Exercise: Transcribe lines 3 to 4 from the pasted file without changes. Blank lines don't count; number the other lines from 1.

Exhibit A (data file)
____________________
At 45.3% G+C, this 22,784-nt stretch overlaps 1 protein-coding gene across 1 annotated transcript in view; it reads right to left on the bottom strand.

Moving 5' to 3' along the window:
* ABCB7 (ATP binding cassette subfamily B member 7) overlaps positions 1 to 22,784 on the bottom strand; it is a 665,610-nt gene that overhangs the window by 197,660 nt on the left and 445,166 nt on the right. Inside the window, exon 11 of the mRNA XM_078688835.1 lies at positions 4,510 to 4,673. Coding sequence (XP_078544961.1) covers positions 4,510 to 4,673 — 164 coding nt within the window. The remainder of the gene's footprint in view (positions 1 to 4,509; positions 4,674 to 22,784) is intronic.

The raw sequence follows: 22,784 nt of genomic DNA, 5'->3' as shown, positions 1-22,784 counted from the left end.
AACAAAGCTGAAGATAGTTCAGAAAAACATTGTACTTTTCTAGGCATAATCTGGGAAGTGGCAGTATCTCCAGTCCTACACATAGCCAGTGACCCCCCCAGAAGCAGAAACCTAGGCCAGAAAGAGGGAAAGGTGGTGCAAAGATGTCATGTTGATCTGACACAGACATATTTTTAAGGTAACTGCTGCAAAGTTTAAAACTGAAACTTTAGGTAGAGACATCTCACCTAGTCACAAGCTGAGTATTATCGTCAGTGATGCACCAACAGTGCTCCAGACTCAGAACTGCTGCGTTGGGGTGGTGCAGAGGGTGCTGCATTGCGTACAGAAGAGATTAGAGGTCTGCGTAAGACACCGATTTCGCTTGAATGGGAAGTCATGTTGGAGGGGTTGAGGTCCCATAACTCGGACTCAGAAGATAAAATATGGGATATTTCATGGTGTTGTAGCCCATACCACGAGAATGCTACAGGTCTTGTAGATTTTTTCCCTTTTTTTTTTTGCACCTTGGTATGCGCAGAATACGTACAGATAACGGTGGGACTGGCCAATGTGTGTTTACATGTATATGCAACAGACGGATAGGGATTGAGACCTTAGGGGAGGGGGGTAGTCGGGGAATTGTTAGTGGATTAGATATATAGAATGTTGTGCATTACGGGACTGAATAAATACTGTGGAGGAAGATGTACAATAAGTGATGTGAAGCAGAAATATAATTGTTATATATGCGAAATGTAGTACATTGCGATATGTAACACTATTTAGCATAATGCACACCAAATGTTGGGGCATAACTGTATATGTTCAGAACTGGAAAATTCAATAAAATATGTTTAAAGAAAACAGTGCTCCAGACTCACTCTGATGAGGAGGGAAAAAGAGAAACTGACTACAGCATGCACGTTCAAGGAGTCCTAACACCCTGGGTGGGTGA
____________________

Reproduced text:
* ABCB7 (ATP binding cassette subfamily B member 7) overlaps positions 1 to 22,784 on the bottom strand; it is a 665,610-nt gene that overhangs the window by 197,660 nt on the left and 445,166 nt on the right. Inside the window, exon 11 of the mRNA XM_078688835.1 lies at positions 4,510 to 4,673. Coding sequence (XP_078544961.1) covers positions 4,510 to 4,673 — 164 coding nt within the window. The remainder of the gene's footprint in view (positions 1 to 4,509; positions 4,674 to 22,784) is intronic.

The raw sequence follows: 22,784 nt of genomic DNA, 5'->3' as shown, positions 1-22,784 counted from the left end.